- The player who called the bet raises their cup and counts all the dice that support the bet and all the wild “1’s”.
- The next player in turn order now does the same thing, followed by the next player and so on.
- The last player to lift their cup and count is the player who is having their bet challenged.
If the count finds that there are an equal number or more combined rolled dice values plus wild “1’s” to support the bet, the challenger who called the bet loses a the number of dice indicated by the Deception Dice. If the final count comes up short, the individual who placed the bet loses a the number of dice indicated by the Deception Dice. Lost dice are placed in a tray located on the sides of the “pit”, one tray per player.
The round is now over and all the players collect their dice, placing them in their shaker cups, ready to start the next round.
If at anytime there are two or more players left in the game and all the players only have 1 six-sided die left, instead of making a normal bet, the players count the dots of the dice. In other words, the possible summed value of all the dice under the cups is being bet on. Note that “1’s” are no longer wild at this point and count as one dot.
No Dice and Victory
In the event that a player should lose all their dice, either through a called bet or through the Deception Dice, they are out of the game. The last player to have dice is the winner of the game.
To learn more about Deception Dice and read the rules in full, visit the game’s official web page.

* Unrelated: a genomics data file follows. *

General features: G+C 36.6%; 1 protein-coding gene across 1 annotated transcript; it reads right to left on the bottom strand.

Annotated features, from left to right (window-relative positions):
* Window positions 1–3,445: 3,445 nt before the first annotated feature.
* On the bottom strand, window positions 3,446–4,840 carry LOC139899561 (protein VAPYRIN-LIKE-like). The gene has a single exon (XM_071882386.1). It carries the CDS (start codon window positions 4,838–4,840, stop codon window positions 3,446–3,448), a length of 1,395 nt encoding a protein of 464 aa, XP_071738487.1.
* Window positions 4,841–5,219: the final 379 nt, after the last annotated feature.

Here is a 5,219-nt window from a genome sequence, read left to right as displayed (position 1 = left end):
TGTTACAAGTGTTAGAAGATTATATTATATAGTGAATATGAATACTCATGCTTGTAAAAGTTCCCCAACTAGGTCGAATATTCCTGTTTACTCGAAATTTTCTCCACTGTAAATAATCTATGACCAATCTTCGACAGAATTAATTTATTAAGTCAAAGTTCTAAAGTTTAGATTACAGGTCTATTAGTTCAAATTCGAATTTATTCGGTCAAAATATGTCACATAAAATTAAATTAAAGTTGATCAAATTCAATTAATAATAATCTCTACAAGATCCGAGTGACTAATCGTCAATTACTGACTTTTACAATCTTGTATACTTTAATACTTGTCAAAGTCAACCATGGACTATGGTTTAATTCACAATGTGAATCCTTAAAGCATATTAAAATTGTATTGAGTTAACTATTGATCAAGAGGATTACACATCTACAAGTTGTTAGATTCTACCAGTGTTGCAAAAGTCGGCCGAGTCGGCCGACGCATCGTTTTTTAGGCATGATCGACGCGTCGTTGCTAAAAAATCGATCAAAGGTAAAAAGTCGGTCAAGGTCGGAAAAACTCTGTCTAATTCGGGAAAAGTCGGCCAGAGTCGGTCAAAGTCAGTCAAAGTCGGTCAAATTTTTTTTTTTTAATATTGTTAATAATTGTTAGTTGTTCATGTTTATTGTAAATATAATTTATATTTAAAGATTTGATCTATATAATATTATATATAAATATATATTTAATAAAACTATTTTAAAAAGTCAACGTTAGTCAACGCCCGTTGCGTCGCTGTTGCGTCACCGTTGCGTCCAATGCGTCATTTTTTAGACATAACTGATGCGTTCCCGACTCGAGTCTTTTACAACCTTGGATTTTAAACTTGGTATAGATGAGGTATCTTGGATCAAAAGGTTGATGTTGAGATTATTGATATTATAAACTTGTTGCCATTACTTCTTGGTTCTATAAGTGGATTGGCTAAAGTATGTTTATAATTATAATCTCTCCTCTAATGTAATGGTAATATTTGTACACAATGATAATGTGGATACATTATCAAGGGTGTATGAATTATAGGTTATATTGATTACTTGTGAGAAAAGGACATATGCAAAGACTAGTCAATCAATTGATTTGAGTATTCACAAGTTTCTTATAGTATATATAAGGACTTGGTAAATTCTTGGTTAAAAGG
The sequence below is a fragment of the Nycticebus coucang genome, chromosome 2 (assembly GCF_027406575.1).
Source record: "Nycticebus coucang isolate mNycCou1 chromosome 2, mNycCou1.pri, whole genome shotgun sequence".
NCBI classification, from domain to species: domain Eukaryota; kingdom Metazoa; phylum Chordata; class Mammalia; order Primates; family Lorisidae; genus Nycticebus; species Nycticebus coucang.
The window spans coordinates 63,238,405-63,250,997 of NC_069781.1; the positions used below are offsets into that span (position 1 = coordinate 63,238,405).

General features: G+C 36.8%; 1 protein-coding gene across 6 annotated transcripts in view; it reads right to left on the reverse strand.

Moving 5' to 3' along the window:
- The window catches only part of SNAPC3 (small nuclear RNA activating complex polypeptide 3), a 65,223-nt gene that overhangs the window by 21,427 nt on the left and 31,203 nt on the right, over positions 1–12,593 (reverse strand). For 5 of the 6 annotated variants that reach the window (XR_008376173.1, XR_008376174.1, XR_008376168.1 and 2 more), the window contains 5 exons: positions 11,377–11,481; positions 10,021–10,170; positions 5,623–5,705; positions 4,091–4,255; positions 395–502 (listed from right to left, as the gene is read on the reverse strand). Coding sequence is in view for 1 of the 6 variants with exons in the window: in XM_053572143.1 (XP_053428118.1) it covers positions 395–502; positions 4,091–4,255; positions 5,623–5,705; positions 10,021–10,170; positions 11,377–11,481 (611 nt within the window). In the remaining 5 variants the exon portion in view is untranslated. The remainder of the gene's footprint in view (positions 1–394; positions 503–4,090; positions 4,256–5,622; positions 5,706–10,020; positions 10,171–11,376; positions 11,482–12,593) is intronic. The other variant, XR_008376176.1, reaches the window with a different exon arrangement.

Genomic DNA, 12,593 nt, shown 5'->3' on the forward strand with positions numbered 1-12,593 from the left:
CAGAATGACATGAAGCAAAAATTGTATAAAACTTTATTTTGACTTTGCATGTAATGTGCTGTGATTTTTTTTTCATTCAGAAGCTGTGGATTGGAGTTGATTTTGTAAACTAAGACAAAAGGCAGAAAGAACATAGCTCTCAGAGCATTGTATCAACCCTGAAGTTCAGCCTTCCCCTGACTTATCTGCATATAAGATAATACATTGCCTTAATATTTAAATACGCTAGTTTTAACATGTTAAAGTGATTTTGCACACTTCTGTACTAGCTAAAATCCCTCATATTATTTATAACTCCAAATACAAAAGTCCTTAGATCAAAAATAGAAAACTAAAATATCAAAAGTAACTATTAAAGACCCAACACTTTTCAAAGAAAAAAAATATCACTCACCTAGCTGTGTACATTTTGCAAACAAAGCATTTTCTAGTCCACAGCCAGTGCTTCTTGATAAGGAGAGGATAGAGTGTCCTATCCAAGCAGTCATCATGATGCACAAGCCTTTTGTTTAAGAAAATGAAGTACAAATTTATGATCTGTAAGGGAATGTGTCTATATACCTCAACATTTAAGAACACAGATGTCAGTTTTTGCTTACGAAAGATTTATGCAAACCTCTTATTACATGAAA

Dice games are fun to play because of the action of rolling. There is just something about holding dice in your hand and tossing them down that is engaging. My love affair with dice started with Axis and Allies and later with role-playing games. My little geeks, especially my 2-year-old, like getting out their dice collections and playing with them. With 42 dice, Deception Dice is going to draw in my little geeks like an ice-cream truck jingle.
But that might be where their interest ends. Deception Dice requires the players to constantly pay attention, and while the game itself is not difficult, keeping a little geek engaged and focused can be. All it takes is a player losing count of what the other player has said before them and they will be hurting. For this reason, I don’t think my 4-year-old is going to do very well as his mind tends to wander, and I think my 7-year-old has a 50/50 chance of enjoying the game and doing well.
For adults, the challenge and fun of Deception Dice will be in pushing the limits and skunking the other players. The game takes on a whole new level of competition and I always feel like a gunfighter at High Noon as I make a bet and then another player makes and bet, each waiting for a chance to pounce on the other.